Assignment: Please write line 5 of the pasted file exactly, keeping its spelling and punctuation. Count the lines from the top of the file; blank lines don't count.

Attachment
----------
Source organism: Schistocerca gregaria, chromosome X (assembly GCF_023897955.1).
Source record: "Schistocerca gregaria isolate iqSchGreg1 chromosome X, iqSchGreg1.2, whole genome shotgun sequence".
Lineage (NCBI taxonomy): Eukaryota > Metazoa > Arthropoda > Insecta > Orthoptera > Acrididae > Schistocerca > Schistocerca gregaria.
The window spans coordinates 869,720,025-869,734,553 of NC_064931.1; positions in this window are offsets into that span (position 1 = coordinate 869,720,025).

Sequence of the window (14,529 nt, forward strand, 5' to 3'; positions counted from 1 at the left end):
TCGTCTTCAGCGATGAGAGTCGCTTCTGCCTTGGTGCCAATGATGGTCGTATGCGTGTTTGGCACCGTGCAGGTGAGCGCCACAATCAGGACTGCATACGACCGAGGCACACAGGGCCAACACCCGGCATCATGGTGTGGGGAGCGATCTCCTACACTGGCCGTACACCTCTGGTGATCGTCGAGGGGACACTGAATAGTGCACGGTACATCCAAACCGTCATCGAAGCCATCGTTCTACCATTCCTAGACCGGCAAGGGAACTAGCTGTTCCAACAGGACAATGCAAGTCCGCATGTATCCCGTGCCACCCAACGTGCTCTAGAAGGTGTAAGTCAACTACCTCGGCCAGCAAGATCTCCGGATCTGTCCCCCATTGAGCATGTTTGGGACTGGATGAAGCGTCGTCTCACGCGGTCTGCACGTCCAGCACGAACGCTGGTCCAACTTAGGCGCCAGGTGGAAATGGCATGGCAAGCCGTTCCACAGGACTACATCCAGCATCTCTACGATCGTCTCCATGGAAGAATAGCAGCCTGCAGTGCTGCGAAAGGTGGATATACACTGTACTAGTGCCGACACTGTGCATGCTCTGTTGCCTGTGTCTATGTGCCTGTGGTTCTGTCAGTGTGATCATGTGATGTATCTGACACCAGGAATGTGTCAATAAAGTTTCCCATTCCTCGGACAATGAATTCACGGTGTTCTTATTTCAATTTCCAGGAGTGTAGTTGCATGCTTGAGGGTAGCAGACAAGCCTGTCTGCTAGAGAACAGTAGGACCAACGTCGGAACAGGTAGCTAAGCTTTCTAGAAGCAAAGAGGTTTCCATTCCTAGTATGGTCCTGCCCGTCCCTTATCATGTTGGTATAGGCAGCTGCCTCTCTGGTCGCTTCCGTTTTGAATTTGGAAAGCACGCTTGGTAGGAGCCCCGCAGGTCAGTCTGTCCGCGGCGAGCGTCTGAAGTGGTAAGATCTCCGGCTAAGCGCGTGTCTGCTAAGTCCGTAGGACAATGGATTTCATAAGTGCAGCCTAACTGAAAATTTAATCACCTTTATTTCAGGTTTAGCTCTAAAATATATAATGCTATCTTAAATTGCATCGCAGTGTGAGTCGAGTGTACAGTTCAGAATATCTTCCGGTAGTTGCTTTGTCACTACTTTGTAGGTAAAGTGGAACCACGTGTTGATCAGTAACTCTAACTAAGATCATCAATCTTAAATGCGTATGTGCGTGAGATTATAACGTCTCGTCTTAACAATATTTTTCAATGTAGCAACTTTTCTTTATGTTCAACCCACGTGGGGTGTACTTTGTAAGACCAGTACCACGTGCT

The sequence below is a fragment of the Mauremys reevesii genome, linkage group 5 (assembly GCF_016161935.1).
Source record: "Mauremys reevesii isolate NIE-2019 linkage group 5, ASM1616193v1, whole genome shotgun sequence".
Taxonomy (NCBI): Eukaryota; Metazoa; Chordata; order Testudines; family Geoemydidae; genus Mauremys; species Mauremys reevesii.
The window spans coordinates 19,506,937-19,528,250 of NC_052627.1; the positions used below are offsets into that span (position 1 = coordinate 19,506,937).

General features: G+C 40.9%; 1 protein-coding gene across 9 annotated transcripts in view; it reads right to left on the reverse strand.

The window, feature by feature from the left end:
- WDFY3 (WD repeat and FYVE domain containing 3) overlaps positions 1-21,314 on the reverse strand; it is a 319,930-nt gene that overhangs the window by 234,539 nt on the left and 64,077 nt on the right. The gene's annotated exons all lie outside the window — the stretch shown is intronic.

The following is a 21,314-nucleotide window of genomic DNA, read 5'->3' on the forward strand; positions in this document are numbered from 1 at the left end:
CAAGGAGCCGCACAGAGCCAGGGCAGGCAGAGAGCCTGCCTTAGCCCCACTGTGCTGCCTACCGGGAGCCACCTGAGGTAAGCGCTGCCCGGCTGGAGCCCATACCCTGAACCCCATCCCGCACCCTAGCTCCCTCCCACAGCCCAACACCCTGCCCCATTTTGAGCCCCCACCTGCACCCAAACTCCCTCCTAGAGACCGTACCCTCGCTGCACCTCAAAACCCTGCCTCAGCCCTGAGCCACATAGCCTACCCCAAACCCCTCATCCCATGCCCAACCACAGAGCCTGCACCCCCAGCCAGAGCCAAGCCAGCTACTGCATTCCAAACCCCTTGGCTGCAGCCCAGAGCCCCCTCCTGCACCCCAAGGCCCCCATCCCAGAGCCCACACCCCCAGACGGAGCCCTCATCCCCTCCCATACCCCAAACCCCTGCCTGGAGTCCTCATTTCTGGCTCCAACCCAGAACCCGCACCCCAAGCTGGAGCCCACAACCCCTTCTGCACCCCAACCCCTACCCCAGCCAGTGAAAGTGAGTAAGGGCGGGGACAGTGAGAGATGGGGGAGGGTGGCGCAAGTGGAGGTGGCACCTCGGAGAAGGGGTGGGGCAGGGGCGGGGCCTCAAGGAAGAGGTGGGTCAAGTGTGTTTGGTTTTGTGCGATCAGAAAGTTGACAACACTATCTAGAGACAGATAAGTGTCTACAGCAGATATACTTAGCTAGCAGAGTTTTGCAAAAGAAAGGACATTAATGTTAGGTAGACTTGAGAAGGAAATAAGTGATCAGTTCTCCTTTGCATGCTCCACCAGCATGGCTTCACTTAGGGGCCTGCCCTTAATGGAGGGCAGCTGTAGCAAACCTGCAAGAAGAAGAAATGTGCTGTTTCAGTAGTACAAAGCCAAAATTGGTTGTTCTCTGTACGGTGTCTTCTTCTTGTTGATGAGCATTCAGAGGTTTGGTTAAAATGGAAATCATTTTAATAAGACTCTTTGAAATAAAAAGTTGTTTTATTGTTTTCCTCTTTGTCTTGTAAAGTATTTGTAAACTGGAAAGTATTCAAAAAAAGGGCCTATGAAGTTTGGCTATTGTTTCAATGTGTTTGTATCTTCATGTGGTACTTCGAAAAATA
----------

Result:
Sequence of the window (14,529 nt, forward strand, 5' to 3'; positions counted from 1 at the left end):